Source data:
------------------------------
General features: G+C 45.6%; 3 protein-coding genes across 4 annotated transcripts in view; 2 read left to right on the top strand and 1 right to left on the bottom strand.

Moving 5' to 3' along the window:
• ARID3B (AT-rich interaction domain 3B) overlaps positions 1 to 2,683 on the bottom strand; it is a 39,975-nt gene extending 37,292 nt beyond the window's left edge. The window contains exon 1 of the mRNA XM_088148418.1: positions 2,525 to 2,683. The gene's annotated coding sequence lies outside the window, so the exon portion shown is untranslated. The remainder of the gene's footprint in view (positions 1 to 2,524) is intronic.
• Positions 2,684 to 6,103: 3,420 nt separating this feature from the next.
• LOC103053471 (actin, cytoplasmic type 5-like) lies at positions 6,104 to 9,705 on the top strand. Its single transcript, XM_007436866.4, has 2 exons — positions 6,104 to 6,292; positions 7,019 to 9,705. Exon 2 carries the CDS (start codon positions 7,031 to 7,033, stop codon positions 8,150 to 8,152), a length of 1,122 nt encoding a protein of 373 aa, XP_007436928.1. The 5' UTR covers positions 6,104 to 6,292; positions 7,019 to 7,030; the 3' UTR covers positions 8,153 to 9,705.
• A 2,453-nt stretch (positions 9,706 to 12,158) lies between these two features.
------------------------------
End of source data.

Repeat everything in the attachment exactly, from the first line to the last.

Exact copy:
General features: G+C 45.6%; 3 protein-coding genes across 4 annotated transcripts in view; 2 read left to right on the top strand and 1 right to left on the bottom strand.

Moving 5' to 3' along the window:
• ARID3B (AT-rich interaction domain 3B) overlaps positions 1 to 2,683 on the bottom strand; it is a 39,975-nt gene extending 37,292 nt beyond the window's left edge. The window contains exon 1 of the mRNA XM_088148418.1: positions 2,525 to 2,683. The gene's annotated coding sequence lies outside the window, so the exon portion shown is untranslated. The remainder of the gene's footprint in view (positions 1 to 2,524) is intronic.
• Positions 2,684 to 6,103: 3,420 nt separating this feature from the next.
• LOC103053471 (actin, cytoplasmic type 5-like) lies at positions 6,104 to 9,705 on the top strand. Its single transcript, XM_007436866.4, has 2 exons — positions 6,104 to 6,292; positions 7,019 to 9,705. Exon 2 carries the CDS (start codon positions 7,031 to 7,033, stop codon positions 8,150 to 8,152), a length of 1,122 nt encoding a protein of 373 aa, XP_007436928.1. The 5' UTR covers positions 6,104 to 6,292; positions 7,019 to 7,030; the 3' UTR covers positions 8,153 to 9,705.
• A 2,453-nt stretch (positions 9,706 to 12,158) lies between these two features.